- 5) Suggest different modes/action plans of hardware configuration for rest of synthesis cycles;
- a) E.g. not firing all banks;
- b) E.g. resynthesizing only one of plates in-situ in synthesizer system;
- c) Etc.;
- 6) Operator confirms actions suggested form menu;
- a) Possibly, for specific, already confirmed or emergency modes, operator input is bypassed and action is taken by computer on stopping/continuing synthesis in specific mode;
- 7) Action taken and control of synthesizer system is performed by software component of monitor or via native software of synthesizer system;
- 8) Synthesizer system returns to normal operation with monitoring only; Parallel, Return log and values of actions taken above in analysis results database.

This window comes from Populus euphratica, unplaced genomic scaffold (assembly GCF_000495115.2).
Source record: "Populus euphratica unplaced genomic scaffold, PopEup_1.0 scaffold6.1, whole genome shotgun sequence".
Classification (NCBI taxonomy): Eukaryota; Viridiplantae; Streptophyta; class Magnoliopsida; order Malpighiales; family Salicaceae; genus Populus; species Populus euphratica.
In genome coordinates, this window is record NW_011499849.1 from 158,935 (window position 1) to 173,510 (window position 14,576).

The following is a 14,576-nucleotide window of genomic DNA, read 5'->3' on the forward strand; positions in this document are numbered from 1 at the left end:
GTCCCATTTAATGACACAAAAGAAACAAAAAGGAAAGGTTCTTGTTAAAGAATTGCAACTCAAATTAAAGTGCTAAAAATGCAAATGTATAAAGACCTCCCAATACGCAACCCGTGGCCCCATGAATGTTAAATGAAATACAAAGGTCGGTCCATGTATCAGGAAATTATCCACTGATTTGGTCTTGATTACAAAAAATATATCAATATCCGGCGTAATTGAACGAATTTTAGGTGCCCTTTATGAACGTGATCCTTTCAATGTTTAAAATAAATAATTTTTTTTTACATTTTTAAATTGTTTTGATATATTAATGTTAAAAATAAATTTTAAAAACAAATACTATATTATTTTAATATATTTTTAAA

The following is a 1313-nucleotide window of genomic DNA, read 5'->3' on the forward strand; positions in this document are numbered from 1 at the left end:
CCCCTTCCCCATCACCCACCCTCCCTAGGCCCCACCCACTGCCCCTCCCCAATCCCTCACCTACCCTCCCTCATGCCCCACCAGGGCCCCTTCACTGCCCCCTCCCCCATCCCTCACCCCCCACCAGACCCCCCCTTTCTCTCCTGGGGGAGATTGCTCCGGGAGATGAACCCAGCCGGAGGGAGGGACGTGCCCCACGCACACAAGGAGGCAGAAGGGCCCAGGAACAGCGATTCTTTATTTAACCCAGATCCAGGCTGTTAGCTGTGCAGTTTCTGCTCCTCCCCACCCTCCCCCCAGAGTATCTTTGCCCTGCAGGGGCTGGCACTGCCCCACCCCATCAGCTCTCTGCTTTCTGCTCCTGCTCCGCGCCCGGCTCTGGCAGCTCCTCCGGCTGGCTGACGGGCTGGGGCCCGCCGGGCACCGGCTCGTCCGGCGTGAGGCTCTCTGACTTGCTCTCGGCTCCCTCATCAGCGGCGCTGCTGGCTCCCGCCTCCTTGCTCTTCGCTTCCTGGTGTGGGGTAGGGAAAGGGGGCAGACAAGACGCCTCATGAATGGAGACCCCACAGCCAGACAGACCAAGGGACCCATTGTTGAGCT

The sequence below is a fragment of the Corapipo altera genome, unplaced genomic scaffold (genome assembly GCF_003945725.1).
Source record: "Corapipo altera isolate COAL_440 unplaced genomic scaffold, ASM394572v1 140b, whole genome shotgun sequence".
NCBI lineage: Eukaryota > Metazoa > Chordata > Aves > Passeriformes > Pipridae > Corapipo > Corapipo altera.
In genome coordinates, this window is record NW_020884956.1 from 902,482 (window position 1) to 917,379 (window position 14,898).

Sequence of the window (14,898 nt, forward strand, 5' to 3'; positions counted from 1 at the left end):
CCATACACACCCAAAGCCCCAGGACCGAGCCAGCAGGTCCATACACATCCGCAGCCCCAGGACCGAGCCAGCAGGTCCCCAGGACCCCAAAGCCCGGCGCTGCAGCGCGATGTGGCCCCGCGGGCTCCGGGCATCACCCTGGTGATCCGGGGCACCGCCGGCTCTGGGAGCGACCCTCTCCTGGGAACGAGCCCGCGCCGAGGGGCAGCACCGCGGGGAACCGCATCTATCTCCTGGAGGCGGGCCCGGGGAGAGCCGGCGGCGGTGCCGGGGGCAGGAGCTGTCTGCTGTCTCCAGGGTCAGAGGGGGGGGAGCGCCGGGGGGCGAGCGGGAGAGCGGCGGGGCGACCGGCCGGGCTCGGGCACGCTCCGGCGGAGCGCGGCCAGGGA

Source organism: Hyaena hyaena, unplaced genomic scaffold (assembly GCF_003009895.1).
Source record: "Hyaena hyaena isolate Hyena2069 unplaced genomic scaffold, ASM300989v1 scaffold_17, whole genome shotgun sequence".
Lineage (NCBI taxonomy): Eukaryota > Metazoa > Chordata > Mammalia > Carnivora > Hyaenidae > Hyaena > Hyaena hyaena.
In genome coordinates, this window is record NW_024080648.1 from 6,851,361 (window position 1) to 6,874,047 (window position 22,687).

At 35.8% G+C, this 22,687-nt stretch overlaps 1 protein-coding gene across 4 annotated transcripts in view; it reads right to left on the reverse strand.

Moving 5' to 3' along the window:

In another embodiment of the present invention, chemical reaction monitor 30 a is similar to chemical reaction monitor 30 above but includes a modified lighting device 33 a and a modified software component. Like reference numerals have been used to describe like components of 30 and 30 a. In this embodiment, the lighting device includes a single LED array 36 a pivotally mounted and positioned to one side of glass window 37 a, as shown in FIG. 10. In this embodiment, a transparent reflector 48 is provided which directs the light rays of the LED array downward to illuminate multi-well plate 34 a. The transparent reflector allows camera device 32 a to take a picture of the multi-well plate when the LED array is pivoted downward and in place about the glass window illuminating the multi-well plate. A diffuser or optical filter or both can be applied prior to the light hitting the transparent reflector (beam splitter) if desired, as set forth previously herein.